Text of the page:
Sunday, June 12, 2011

Suggestions for AbitibiBowater's New Name

Why didn't they ask us?

After costing creditors $6 billion and its stockholders another $2 billion, newsprint giant AbitibiBowater wants to shed its past by changing its name to one selected by employees.

The company expects to announce its new moniker in the fall after culling through more than 1,400 recent suggestions from employees, according to ForestTalk. Too bad it didn't ask its customers, former employees, investors, or creditors. We could have offered some colorful suggestions that don't entirely leave the past behind.

Dead Tree Edition's nickname for the company, "AbitibiUnderwater" doesn't work now that it has emerged from bankruptcy protection nearly debt-free and perhaps even profitable. In honor of that magical transformation AbiBow could be renamed Abracadabrawater.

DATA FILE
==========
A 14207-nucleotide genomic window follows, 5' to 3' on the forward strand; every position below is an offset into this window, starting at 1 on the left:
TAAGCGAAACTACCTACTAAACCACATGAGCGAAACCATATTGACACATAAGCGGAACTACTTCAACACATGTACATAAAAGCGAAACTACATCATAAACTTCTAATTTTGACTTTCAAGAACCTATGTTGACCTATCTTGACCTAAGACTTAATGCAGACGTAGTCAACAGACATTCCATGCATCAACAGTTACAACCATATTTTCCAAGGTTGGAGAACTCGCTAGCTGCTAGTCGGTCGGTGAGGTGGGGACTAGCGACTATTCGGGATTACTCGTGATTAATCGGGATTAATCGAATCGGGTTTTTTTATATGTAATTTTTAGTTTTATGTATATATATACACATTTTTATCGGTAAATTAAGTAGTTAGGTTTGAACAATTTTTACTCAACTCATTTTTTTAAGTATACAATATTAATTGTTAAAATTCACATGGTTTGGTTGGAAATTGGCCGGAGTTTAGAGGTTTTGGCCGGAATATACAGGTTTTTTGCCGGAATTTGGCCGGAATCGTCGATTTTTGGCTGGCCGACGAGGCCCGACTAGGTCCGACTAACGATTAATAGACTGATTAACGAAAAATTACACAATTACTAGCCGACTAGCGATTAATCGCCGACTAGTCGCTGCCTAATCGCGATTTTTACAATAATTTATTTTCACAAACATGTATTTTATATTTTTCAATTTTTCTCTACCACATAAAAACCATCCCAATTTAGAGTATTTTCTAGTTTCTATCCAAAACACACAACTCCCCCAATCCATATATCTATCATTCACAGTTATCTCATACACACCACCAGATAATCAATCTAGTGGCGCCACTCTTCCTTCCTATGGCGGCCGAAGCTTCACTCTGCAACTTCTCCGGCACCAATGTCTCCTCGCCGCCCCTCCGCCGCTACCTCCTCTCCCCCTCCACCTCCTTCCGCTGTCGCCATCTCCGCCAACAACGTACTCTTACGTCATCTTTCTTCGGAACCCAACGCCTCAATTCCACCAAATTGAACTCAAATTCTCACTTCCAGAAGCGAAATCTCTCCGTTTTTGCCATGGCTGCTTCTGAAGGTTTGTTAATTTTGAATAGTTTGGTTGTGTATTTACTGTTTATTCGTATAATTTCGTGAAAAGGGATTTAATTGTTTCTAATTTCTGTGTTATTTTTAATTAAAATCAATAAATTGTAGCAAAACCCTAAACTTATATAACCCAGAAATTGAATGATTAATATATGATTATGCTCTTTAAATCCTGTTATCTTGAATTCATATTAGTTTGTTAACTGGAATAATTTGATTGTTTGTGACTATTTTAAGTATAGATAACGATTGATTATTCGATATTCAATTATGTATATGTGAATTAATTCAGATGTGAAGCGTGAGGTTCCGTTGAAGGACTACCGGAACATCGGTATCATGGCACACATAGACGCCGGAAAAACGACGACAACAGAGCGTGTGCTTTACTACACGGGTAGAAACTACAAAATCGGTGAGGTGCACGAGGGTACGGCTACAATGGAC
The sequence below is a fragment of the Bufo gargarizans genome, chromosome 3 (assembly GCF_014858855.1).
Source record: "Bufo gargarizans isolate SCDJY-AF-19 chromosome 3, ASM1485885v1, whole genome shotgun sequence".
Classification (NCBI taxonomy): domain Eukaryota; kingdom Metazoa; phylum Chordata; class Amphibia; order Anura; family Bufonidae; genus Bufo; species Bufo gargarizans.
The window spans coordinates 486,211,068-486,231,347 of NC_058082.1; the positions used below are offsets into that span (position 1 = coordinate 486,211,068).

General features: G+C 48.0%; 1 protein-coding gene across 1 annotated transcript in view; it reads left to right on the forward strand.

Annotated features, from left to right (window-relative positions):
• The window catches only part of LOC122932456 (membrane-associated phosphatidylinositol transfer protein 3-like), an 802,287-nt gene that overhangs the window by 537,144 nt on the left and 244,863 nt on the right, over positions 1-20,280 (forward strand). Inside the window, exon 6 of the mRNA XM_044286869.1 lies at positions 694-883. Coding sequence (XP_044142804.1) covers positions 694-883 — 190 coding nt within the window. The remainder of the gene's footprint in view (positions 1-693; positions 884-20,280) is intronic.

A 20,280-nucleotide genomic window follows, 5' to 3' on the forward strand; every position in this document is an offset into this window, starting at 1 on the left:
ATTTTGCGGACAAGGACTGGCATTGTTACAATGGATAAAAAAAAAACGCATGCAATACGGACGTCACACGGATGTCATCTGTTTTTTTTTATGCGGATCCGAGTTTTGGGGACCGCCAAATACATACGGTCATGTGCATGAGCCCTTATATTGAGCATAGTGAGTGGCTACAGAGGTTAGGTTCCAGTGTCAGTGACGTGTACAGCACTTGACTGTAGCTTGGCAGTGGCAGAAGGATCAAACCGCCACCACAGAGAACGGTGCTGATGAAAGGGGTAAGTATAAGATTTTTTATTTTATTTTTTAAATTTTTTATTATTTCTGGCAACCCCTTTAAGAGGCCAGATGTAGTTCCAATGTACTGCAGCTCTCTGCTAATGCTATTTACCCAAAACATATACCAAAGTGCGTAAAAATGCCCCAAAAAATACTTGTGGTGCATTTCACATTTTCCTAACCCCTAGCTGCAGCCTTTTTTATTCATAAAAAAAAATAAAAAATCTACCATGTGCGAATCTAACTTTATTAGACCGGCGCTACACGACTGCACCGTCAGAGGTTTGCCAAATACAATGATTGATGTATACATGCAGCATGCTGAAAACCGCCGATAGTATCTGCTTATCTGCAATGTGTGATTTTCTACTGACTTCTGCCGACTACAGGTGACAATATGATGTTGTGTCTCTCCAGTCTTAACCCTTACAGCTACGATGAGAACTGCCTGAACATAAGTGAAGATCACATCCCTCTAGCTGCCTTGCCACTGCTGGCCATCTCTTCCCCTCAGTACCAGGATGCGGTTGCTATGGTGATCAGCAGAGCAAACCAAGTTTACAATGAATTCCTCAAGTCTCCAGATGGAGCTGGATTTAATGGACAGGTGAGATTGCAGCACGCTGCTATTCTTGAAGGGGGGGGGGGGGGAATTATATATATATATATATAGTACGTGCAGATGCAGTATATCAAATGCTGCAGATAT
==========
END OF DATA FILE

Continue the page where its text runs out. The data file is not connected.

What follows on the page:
Creditors and ex-employees left holding the bag when the company went Chapter 11 might prefer the name AbitweelNeverpayoo.

James Bond fans who see some kind of evil specter in Abitibi's dominance of the newsprint market might prefer AbitibiBlofeld.

Wall Street would go for AbitibiBiorefinery because "biorefinery" sounds like a much sexier investment than "pulp and paper mill".

CEO Richard Garneau (nicknamed "Rain Man" by employees of a previous company because of his uncanny knack for remembering numbers) revealed Thursday that the company's wood costs are 91% higher in Quebec than in the U.S, according to ForestTalk. So how about AhbuttobeOutofQuebec?

Those who are pessimistic about the company's outlook might select AbitibiTreadingwater. Or, with a Too Big To Fail twist, AbranchoftheCanadiangovernment.

And if you expect a return to bankruptcy court, there's always Chapter 22.

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1 comment:

Anonymous said...

Will a near-future article be covering the same dilemma for New Page? They are currently scrambling to make their second quarter look positive by asking all suppliers (wood, materials, etc..) to "hold off" billing them until after July 1??? And their recent price increase announcement comes at a time when demand is dropping and inventories increasing - can you say desperation???